to a greater good.
The preservers were wise to inspire selected followers with the vision to establish the
multitude of platforms that we now have come to know quite well. With diversity came
different challenges and "companies"...fronts for gathering monetary contributions to aid
the preservers in their worldwide cause...which churned out challenges on a regular basis.
Some followers, the "designers", were more inspired than others. Two that are largely
regarded by the preservers as having been their best students of fostering new challenges
were assigned the initials "EJ" and "SM"...their true names are listed in the master plan
of the preservers which foretold which followers would help, or hinder, worldwide
penetration of their beliefs.
The names of these and other creative "designers" are sometimes hidden in various game
titles. The preservers also believed that while the euphoric challenge of completing a
title or achieving a "high score" as the expression goes, was not enough to perpetuate the
"Church", so designers hid special challenges within the games themselves, to further
captivate the euphoric energies of the gamers worldwide as they competed their latest
challenges. Known as "easter eggs", a name coined by one of the designers at some point,
they provide a small but meaningful additional way to bolster the worldwide euphoric energy
as each new "easter egg" is uncovered.
This is the "Church of MAME". We are here. We will be here tomorrow. We will be here the
day after that. We cannot be stopped. And soon...one day, soon...we will have you as a
Enjoy normal life now, mortal, while you still can.......
Okay, hope that clears up the "Church of MAME". You're all members, now...you know this,
Robert T Mruczek
Twin Galaxies - Editor and Chief referee
Star Wars classic arcade marathon champion
rmruczek(at)doremus. (work E-MAIL)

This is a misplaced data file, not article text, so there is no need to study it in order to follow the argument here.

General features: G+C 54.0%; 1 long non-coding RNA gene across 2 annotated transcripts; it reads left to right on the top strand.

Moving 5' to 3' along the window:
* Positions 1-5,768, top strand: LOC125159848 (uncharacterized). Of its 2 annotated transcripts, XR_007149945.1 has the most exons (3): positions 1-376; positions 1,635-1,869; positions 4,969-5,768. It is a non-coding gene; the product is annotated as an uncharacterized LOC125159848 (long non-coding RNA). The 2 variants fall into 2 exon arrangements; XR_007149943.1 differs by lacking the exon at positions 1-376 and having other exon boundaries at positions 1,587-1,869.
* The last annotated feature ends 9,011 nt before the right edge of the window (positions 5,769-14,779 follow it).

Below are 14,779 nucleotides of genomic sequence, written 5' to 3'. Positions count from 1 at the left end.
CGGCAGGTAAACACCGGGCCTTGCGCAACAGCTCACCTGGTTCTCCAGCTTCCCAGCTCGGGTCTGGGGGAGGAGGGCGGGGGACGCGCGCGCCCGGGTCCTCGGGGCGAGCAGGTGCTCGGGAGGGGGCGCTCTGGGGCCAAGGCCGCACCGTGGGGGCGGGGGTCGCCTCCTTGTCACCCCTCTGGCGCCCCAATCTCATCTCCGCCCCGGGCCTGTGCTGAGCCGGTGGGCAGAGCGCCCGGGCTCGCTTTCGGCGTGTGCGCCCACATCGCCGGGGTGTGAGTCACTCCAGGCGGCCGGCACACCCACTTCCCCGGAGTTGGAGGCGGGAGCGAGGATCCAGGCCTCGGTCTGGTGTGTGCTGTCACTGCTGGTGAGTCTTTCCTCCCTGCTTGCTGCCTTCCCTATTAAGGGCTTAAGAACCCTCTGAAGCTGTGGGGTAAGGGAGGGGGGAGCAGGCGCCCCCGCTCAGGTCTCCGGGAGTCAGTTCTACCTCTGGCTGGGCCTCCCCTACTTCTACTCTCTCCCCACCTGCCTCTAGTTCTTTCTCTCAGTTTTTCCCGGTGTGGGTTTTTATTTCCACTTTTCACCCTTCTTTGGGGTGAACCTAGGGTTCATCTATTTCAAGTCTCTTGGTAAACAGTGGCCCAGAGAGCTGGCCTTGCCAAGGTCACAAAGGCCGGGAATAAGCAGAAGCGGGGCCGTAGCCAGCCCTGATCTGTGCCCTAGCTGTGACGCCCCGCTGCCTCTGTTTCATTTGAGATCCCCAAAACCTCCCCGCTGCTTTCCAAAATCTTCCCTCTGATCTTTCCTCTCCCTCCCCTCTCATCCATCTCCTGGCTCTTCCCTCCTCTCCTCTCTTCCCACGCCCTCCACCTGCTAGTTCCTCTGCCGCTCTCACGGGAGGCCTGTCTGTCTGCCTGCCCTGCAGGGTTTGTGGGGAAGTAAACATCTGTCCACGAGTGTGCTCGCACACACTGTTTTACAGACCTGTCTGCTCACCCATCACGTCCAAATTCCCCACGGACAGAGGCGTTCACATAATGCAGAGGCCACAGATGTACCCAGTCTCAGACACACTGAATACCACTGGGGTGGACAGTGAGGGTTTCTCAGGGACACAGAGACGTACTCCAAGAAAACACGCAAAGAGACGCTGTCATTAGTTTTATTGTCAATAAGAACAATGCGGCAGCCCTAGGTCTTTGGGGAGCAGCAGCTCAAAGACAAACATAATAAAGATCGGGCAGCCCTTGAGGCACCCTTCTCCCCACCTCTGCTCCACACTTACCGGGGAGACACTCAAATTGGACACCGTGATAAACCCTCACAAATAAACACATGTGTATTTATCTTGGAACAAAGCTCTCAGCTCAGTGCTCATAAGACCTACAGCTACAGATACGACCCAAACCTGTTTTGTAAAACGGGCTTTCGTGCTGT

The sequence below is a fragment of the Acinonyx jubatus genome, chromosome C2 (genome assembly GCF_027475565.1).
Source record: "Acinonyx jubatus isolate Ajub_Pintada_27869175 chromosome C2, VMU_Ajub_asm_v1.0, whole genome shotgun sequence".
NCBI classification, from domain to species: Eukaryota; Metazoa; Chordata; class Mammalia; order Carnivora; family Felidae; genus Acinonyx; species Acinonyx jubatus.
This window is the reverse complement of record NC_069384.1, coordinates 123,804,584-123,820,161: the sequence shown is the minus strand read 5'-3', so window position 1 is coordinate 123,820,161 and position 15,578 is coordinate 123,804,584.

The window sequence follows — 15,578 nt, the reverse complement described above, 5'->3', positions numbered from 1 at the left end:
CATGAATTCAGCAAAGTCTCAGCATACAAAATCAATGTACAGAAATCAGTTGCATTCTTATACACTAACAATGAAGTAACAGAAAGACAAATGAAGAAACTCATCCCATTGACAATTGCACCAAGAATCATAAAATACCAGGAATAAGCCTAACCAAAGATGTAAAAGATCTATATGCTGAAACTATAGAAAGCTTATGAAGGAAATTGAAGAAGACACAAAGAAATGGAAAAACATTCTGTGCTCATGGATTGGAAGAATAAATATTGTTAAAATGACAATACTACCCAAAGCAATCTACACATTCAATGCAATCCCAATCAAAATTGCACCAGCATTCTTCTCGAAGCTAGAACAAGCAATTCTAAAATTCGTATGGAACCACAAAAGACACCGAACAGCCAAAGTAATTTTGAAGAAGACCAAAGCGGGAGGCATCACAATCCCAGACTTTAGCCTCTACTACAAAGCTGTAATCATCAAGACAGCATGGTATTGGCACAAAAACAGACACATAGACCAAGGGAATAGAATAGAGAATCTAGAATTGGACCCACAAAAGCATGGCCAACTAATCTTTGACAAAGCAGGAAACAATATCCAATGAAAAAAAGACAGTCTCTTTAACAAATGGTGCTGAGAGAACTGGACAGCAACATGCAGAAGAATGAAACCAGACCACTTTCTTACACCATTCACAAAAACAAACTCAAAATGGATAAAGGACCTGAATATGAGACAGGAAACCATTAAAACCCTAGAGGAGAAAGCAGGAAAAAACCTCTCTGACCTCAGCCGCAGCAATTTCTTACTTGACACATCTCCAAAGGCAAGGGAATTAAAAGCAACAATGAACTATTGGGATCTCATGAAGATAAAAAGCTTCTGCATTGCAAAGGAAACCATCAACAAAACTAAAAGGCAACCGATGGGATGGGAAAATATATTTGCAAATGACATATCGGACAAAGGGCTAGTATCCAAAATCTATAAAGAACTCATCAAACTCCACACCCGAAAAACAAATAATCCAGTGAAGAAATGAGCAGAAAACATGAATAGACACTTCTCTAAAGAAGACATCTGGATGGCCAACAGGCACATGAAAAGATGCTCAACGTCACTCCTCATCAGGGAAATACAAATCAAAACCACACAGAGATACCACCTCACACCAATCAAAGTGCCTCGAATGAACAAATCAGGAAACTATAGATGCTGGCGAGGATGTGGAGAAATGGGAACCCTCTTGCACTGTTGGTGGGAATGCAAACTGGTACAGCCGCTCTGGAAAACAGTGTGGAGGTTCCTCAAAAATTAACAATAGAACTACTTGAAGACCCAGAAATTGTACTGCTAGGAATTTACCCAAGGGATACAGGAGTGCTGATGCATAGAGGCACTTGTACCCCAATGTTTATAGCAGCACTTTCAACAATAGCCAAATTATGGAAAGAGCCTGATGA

Saint Paul Coin-Op Commentary below:
Paul Dean Commentary on the above post on The Church of Mame, and intellectuals ideals
to follow below:
Are there secret messages in video games that only a select few can decipher from
those Game Designers that put those messages in the source code?
Have players (Gamers) been searching for the Nirvana within Video Games from
the beginning of the Golden Age, 1980's through today over 25 years later?
Do players come from all over the world to compete with other players in hope
of capturing the perfect game and of unlocking certain secrets of the video game
inspite of huge costs of travel, practice and time?
Is there a since of well-being only felt by the few players who have mastered video
Is Mame, "Emulated Classic Video Games" a religion that can be obtained by practice
and patience living in the now in order to reach the ultimate high which is becoming
the master of many games and being recognized as such?
Mame, A Religion? Have we opened Pandora's Box?
Mame is just a fancy name for home video games that emulate the arcade video games
of the past that we used to see all over the Continent in the early 1980's. These
ancient games are being given a second life and a second run by those who used to
play them when arcades existed everywhere.
Where Does Religion Come in with a regard for video games? Has anybody ever
seriously answered this question?
Some Definitions first to describe what it is we are defining:
Religion: A strong belief in a supernatural power or powers that control human
destiny. "A behavior, process or structure whose orientation is at least partially